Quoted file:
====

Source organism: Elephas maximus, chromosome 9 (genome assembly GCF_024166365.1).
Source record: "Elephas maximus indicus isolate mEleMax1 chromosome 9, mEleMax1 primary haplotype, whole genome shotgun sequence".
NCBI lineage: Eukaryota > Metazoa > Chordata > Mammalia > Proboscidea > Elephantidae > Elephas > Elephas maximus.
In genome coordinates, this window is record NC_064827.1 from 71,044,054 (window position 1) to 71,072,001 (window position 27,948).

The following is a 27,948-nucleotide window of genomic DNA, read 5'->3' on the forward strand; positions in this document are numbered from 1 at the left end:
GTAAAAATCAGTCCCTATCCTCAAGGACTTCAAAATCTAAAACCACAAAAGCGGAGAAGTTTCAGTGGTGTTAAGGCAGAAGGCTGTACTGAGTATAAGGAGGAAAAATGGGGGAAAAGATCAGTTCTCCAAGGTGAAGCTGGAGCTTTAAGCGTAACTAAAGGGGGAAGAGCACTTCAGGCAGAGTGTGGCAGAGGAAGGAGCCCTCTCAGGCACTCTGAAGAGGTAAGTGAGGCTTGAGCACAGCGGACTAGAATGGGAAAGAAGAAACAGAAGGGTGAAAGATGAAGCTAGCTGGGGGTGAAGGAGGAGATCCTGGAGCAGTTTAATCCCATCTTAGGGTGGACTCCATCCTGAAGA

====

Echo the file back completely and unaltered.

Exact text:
Source organism: Elephas maximus, chromosome 9 (genome assembly GCF_024166365.1).
Source record: "Elephas maximus indicus isolate mEleMax1 chromosome 9, mEleMax1 primary haplotype, whole genome shotgun sequence".
NCBI lineage: Eukaryota > Metazoa > Chordata > Mammalia > Proboscidea > Elephantidae > Elephas > Elephas maximus.
In genome coordinates, this window is record NC_064827.1 from 71,044,054 (window position 1) to 71,072,001 (window position 27,948).

The following is a 27,948-nucleotide window of genomic DNA, read 5'->3' on the forward strand; positions in this document are numbered from 1 at the left end:
GTAAAAATCAGTCCCTATCCTCAAGGACTTCAAAATCTAAAACCACAAAAGCGGAGAAGTTTCAGTGGTGTTAAGGCAGAAGGCTGTACTGAGTATAAGGAGGAAAAATGGGGGAAAAGATCAGTTCTCCAAGGTGAAGCTGGAGCTTTAAGCGTAACTAAAGGGGGAAGAGCACTTCAGGCAGAGTGTGGCAGAGGAAGGAGCCCTCTCAGGCACTCTGAAGAGGTAAGTGAGGCTTGAGCACAGCGGACTAGAATGGGAAAGAAGAAACAGAAGGGTGAAAGATGAAGCTAGCTGGGGGTGAAGGAGGAGATCCTGGAGCAGTTTAATCCCATCTTAGGGTGGACTCCATCCTGAAGA